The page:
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Religious HIV patients stop taking meds, cancer inequalities and why gardening is not OK for pregnant women

A round up of the morning’s health headlines on Monday 19 August

Patients are twice as likely to die of cancer in some areas of the UK than others, as a new website from Cancer Research UK reveals the stark reality of health inequalities.

The charity has published a map comparing areas by incidence of cancer, screening rates, early diagnosis, waiting times for specialists, chances of survival and lifestyle issues such as smoking rates. The site showed that premature cancer mortality rates are almost twice as high in Liverpool, where there are 157 deaths per 100,000 people below the age of 75, as they are in Kensington and Chelsea in west London, were fewer than 78 people die early.

The charity said it hoped the map would name and shame local health chiefs into taking action to reduce the inequalities.

The BBC reports that some young HIV patients are giving up their medication after being told by Pentecostal Church pastors to rely on faith in God instead. A survey by the Children’s HIV Association surveyed 19 doctors an found that 10 reported that patients had either stopped taking their anti-retroviral drugs because their pastors had told them to do so, or had come under pressure to stop taking their medication.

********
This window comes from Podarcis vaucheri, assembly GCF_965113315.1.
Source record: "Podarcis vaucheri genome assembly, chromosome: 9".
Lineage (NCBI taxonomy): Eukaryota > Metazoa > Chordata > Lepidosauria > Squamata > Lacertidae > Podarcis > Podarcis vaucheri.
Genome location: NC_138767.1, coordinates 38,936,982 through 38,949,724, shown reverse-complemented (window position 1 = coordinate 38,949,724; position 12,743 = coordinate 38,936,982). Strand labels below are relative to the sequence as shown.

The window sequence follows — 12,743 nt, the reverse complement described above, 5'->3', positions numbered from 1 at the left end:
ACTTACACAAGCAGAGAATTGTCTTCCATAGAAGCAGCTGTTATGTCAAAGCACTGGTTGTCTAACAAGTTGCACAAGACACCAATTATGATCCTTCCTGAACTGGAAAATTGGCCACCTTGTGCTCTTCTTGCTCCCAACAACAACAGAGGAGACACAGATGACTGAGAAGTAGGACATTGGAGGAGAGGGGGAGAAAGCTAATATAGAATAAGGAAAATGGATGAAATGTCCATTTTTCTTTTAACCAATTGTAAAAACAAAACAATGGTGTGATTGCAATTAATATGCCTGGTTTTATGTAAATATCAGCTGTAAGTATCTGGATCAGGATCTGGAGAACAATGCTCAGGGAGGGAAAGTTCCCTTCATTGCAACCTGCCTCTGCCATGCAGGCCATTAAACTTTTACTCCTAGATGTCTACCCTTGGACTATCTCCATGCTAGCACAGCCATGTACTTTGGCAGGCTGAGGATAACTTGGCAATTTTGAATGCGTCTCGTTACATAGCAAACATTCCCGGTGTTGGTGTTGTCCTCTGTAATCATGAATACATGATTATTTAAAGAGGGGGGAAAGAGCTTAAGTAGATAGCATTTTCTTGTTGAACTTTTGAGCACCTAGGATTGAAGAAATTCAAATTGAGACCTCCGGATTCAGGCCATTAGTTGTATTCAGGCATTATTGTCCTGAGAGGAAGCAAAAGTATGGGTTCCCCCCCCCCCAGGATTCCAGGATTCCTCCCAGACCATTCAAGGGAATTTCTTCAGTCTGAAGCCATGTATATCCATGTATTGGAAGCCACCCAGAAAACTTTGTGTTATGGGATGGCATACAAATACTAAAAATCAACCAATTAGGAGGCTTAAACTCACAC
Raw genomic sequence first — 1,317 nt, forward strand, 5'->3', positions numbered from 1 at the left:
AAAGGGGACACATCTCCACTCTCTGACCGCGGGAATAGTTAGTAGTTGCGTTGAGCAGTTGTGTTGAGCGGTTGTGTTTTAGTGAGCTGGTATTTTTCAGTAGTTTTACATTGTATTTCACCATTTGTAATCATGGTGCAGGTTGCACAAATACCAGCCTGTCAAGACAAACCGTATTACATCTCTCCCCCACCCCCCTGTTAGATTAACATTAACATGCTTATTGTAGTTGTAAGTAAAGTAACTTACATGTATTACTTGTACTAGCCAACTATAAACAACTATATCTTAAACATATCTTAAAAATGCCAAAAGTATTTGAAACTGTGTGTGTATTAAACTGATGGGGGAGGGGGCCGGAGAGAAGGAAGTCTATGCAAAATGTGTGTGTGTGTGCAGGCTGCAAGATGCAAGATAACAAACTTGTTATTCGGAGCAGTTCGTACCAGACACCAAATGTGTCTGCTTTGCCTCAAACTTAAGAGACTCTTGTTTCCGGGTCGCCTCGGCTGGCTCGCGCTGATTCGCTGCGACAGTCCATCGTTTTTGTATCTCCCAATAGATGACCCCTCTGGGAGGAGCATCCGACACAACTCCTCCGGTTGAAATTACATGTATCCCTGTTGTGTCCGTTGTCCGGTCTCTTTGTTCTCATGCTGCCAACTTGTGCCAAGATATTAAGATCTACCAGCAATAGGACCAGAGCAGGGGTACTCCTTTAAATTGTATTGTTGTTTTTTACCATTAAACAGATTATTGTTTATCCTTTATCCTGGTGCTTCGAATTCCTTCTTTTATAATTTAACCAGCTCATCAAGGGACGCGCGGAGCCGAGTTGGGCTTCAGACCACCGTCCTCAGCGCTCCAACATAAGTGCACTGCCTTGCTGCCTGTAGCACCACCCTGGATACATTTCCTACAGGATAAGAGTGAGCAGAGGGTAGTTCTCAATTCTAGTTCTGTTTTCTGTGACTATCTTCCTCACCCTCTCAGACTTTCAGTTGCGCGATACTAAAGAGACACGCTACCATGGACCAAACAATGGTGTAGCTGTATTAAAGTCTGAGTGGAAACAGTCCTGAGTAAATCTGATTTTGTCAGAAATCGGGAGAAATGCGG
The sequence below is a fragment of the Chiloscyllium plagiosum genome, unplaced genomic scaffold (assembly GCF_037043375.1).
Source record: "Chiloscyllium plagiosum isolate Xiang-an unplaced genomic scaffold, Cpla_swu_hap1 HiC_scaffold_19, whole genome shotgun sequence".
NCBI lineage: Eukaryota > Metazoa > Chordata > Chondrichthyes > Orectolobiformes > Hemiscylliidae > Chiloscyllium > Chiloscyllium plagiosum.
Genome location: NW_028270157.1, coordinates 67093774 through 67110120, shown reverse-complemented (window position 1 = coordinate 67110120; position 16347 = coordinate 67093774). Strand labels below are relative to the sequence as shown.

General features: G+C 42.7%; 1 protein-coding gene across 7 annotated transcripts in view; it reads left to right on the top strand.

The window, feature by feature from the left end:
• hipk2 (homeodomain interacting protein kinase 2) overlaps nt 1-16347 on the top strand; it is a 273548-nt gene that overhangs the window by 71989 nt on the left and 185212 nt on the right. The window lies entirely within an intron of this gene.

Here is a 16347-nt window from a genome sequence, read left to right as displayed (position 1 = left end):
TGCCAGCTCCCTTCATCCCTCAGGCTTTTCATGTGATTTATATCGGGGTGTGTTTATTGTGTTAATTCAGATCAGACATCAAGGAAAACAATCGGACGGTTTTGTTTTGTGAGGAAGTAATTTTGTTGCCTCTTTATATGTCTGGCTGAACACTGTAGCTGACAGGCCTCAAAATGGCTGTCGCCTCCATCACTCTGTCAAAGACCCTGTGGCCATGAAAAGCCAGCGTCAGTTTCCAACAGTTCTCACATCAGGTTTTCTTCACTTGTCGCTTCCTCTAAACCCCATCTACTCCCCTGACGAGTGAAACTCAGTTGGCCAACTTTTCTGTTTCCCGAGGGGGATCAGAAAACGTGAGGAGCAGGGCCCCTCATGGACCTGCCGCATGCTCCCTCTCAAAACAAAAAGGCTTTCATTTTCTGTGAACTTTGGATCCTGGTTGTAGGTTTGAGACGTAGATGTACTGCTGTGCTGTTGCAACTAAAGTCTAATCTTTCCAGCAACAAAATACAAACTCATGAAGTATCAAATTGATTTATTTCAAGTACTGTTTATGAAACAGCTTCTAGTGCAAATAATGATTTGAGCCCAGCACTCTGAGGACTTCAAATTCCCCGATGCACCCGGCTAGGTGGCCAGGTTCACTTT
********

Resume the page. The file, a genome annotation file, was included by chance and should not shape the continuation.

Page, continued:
Dr Steve Welch, chairman of the Children’s HIV Association, said engaging with the families, as well as the pastors and faith leaders who are giving the advice was important in order to address the root of the problem. He said: ‘We need to stay engaged with the families and understand that… their faith is an important part of the support they get in their condition, and engage positively with them and not make it a clash of cultures.’

The Daily Mail brings us news of a new book which claims that pregnant women can drink alcohol and coffee, but should avoid gardening. Author Professor Emily Oster, who is an associate professor of economics at the University of Chicago, analysed hundreds of health studies and journals and found many studies were flawed.

She claims a glass of wine a day is fine, coffee won’t harm the baby and gaining too little weight in pregnancy is more worrying than gaining too much. Deli meats such as ham are also back on the menu, although she found that gardening increased the risk of exposure to a toxoplasmosis parasite living in the soil.

However, the DH was less convinced. A DH spokesperson said: ‘Drinking during pregnancy can be associated with miscarriage, foetal alcohol syndrome and low birth weight.’

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